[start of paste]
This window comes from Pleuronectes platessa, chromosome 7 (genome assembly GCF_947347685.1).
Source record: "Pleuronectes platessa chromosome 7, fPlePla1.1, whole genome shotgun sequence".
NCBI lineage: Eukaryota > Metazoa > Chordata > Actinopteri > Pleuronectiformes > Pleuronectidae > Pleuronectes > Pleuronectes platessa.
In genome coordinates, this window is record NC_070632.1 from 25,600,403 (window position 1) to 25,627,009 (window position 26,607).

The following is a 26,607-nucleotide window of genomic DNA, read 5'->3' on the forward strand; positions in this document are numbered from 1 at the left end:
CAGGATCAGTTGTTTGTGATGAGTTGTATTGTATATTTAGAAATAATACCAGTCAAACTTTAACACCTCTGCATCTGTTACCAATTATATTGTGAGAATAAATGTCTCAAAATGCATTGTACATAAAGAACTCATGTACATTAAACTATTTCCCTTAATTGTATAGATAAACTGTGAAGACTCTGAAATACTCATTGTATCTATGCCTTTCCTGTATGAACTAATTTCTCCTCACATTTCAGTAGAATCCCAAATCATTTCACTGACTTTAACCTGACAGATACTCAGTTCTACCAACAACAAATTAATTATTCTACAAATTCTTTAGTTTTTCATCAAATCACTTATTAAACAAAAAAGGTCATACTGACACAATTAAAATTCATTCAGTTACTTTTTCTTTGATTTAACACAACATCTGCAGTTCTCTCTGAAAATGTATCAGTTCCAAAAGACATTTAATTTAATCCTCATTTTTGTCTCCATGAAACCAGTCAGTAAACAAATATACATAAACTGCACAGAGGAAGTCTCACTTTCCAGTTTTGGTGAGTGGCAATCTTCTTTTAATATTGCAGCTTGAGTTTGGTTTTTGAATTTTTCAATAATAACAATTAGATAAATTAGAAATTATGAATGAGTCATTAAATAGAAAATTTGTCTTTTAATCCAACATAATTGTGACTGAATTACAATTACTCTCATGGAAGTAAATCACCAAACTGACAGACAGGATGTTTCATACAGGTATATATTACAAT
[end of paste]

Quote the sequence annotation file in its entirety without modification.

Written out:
This window comes from Pleuronectes platessa, chromosome 7 (genome assembly GCF_947347685.1).
Source record: "Pleuronectes platessa chromosome 7, fPlePla1.1, whole genome shotgun sequence".
NCBI lineage: Eukaryota > Metazoa > Chordata > Actinopteri > Pleuronectiformes > Pleuronectidae > Pleuronectes > Pleuronectes platessa.
In genome coordinates, this window is record NC_070632.1 from 25,600,403 (window position 1) to 25,627,009 (window position 26,607).

The following is a 26,607-nucleotide window of genomic DNA, read 5'->3' on the forward strand; positions in this document are numbered from 1 at the left end:
CAGGATCAGTTGTTTGTGATGAGTTGTATTGTATATTTAGAAATAATACCAGTCAAACTTTAACACCTCTGCATCTGTTACCAATTATATTGTGAGAATAAATGTCTCAAAATGCATTGTACATAAAGAACTCATGTACATTAAACTATTTCCCTTAATTGTATAGATAAACTGTGAAGACTCTGAAATACTCATTGTATCTATGCCTTTCCTGTATGAACTAATTTCTCCTCACATTTCAGTAGAATCCCAAATCATTTCACTGACTTTAACCTGACAGATACTCAGTTCTACCAACAACAAATTAATTATTCTACAAATTCTTTAGTTTTTCATCAAATCACTTATTAAACAAAAAAGGTCATACTGACACAATTAAAATTCATTCAGTTACTTTTTCTTTGATTTAACACAACATCTGCAGTTCTCTCTGAAAATGTATCAGTTCCAAAAGACATTTAATTTAATCCTCATTTTTGTCTCCATGAAACCAGTCAGTAAACAAATATACATAAACTGCACAGAGGAAGTCTCACTTTCCAGTTTTGGTGAGTGGCAATCTTCTTTTAATATTGCAGCTTGAGTTTGGTTTTTGAATTTTTCAATAATAACAATTAGATAAATTAGAAATTATGAATGAGTCATTAAATAGAAAATTTGTCTTTTAATCCAACATAATTGTGACTGAATTACAATTACTCTCATGGAAGTAAATCACCAAACTGACAGACAGGATGTTTCATACAGGTATATATTACAAT